Ex-MSU sports doctor pleads guilty to child porn charges

Larry Nassar
Former sports doctor Larry Nassar appears in court.


GRAND RAPIDS, Mich. (WOOD) — The doctor who treated U.S. Olympic gymnasts and students at Michigan State University has taken a plea deal on child pornography charges that will put him in federal prison for decades.

But the charges Larry Nassar pleaded guilty to Tuesday are only the tip of the iceberg for a man Michigan’s attorney general has called a “monster.”

Dr. Larry Nassar appeared in a Grand Rapids federal court where he pleaded guilty to receiving and attempting to receive child pornography, possessing child pornography, and destruction of possible evidence.

The former world-renown doctor was unshaven and wearing an orange jail jump suit as he admitted to possessing thousands of pornographic images of children, some under the age of 12.

The admission will cost him his medical license and up to 60 years of his freedom.

The federal government says the 53-year-old Holt resident had as many as 37,000 sexually explicit images of children on his computer some dating back to 2003.

Nassar said little besides directly answering the judge-magistrate where he admitted to downloading the images. He also admitted to paying $49 to have his work laptop wiped clean and then tossing a hard drive into the garbage outside his home when he knew he was being investigated.

There were no cameras allowed in the courtroom, where a few of the more than 100 women who claimed they were sexually abused by Nassar came to watch him plead in this case.

In exchange for the plea, the government will not charge as many as four cases it had involving child sexual exploitation.

The plea saves the alleged victims, some of whom are still minors, from having to testify in open court.

In court Tuesday, Assistant U.S. Attorney Sean Lewis said Nassar has agreed to pay restitution for any victims known in the child pornography and also those in the uncharged cases.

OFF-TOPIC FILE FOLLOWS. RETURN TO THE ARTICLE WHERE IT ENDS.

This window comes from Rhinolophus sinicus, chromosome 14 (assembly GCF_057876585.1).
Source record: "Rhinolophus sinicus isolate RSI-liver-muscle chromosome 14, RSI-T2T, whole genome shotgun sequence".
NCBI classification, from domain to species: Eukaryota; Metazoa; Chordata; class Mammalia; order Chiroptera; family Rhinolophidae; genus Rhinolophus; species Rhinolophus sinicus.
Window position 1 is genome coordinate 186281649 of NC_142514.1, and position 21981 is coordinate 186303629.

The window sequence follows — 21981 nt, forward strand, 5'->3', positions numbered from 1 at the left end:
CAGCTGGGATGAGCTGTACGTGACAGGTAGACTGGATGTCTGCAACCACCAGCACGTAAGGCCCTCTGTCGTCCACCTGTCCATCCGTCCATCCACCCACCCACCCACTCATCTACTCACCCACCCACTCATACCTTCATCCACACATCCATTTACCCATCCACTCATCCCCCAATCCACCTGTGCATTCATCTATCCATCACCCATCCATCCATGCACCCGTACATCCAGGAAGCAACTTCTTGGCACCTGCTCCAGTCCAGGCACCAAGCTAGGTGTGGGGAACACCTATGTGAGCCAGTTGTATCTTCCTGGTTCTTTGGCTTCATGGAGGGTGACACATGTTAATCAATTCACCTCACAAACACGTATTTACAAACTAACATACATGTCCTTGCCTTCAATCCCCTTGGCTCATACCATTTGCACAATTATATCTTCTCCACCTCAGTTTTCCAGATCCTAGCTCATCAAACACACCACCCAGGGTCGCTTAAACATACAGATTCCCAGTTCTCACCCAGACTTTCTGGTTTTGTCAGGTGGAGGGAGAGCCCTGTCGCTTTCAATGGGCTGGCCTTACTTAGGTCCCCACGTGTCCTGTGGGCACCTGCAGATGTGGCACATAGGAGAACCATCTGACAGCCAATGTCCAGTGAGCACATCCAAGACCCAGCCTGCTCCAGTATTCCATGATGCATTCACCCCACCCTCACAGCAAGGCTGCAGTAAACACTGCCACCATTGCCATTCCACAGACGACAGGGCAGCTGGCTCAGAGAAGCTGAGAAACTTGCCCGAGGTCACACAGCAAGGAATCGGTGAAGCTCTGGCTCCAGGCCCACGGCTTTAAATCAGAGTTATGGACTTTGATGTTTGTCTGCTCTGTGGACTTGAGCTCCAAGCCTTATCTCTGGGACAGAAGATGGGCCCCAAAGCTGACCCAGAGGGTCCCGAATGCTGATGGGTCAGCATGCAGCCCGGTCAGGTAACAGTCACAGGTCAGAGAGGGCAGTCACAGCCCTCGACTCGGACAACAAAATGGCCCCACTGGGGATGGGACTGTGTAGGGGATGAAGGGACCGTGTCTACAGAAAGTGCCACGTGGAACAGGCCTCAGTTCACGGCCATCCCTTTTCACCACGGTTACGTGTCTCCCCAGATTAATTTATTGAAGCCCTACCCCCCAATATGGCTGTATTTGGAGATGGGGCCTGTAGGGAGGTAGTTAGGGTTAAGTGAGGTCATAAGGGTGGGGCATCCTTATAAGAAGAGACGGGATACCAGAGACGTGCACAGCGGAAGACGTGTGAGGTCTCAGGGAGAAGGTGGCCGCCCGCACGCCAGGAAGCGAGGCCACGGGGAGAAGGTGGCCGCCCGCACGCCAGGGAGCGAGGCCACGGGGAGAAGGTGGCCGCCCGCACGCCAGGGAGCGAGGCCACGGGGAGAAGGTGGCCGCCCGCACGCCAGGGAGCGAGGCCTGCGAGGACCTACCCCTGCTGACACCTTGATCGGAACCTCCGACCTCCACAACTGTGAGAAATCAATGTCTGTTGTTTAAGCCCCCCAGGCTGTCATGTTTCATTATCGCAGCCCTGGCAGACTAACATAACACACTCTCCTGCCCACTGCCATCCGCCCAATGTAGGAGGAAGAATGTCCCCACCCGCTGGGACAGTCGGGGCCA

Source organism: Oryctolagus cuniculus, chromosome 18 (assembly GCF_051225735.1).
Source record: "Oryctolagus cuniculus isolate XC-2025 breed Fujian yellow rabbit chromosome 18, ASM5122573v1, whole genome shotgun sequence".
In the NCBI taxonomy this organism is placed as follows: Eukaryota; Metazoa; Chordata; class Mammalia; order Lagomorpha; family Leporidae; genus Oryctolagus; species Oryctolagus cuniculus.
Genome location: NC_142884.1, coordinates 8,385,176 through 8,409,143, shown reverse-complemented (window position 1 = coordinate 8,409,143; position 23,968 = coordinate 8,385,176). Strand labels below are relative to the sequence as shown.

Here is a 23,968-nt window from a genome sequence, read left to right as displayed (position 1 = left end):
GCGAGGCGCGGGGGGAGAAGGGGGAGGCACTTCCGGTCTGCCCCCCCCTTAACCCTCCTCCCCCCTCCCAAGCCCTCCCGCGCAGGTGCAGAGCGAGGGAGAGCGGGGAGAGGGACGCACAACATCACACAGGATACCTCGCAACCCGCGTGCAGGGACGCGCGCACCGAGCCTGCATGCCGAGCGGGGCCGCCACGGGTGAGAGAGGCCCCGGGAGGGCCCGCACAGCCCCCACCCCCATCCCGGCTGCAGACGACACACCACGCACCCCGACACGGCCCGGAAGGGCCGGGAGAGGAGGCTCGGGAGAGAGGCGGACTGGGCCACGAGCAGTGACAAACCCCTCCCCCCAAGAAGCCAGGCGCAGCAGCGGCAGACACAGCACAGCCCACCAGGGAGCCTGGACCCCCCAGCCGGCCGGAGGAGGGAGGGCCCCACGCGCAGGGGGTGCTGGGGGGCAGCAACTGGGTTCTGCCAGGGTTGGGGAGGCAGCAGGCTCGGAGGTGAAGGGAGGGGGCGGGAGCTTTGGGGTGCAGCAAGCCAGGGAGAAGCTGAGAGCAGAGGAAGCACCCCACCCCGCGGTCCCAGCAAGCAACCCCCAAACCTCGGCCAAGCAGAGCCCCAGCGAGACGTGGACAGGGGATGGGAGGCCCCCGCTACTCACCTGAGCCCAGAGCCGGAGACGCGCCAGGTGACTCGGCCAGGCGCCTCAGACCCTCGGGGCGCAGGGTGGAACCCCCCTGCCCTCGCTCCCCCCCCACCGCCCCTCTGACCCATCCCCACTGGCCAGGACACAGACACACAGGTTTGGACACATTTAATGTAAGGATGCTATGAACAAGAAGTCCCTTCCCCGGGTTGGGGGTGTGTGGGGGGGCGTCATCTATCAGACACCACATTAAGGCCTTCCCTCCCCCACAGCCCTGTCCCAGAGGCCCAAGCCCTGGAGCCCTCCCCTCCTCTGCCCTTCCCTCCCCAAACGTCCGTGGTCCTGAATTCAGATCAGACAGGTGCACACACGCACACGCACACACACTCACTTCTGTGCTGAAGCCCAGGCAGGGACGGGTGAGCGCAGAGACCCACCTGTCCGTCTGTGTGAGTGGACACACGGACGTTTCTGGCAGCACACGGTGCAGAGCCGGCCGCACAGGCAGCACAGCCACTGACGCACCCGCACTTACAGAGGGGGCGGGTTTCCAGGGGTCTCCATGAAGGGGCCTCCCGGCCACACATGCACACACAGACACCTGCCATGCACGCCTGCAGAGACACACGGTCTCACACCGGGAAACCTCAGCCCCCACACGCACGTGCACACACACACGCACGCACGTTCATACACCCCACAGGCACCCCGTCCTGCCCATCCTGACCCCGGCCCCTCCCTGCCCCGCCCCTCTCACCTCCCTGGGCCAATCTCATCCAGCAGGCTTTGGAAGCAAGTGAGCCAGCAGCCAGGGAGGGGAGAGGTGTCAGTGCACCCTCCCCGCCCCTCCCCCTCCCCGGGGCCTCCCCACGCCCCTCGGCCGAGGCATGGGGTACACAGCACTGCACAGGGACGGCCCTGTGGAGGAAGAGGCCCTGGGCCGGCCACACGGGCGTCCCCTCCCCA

But Nassar’s attorneys were quick to point out that their client does not admit guilt in any of the dozens of allegations of sexual abuse against him.

“Dr. Nassar’s position on the state case has not changed,” said Matt Newburg, Nassar’s attorney. “We intend to proceed to trial on those cases.”

While the maximum sentence for this case is 60 years, attorneys in this case say guidelines call for a sentence of 22-27 years. However, Judge Janet Neff will ultimately decide how long Nassar will serve in prison when she hands down the sentence, likely in November.

“This plea agreement decides not to prosecute the more serious charges that carry 15 years to life,” said civil attorney Stephen Drew who represents alleged victims. “They are going through a special type of trauma. When things happen to you as a child, it stays with you in different ways through life.”

Nassar did his undergraduate work at the University of Michigan before he got his medical doctorate from MSU and became a doctor there, working in sports and osteopathic medicine.

Nassar would then become a physician working with USA Gymnastics, which has sent many medal-winners to the Olympics.

That included Kalamazoo native Rachael Denhollander who turned to Nassar for help with wrist and back problems 17 years ago.

“He digitally penetrated me repeatedly over extended periods of time,” Denhollander said earlier this year. “It was clear he was someone they supported and was very confident my voice would not be heard.”

After Tuesday’s guilty pleas, the most likely scenario leaves Nassar in federal prison for less than 30 years.

Nassar faces 33 counts of criminal sexual conduct in Eaton and Ingham counties. Michigan Attorney General Bill Schuette announced the charges in February.

“This guy is despicable,” Schuette said in February. “He’s a monster.”

Since then, 119 women have filed civil lawsuits against Nassar, including 65 represented by attorney Drew, who was at Tuesday’s court hearing.

He said his clients are not happy that the more serious charges were not pursued by federal authorities.

“They want to make sure in coming forward – and this is not easy for them – that he does not get out of jail or prison and be able to do this again, supervised or not,” Drew said.

Some of the charges Nassar faces in state court, carry a maximum sentence of life in prison, and they can be sentenced consecutively. If convicted, it is unlikely that Nassar will get out of prison.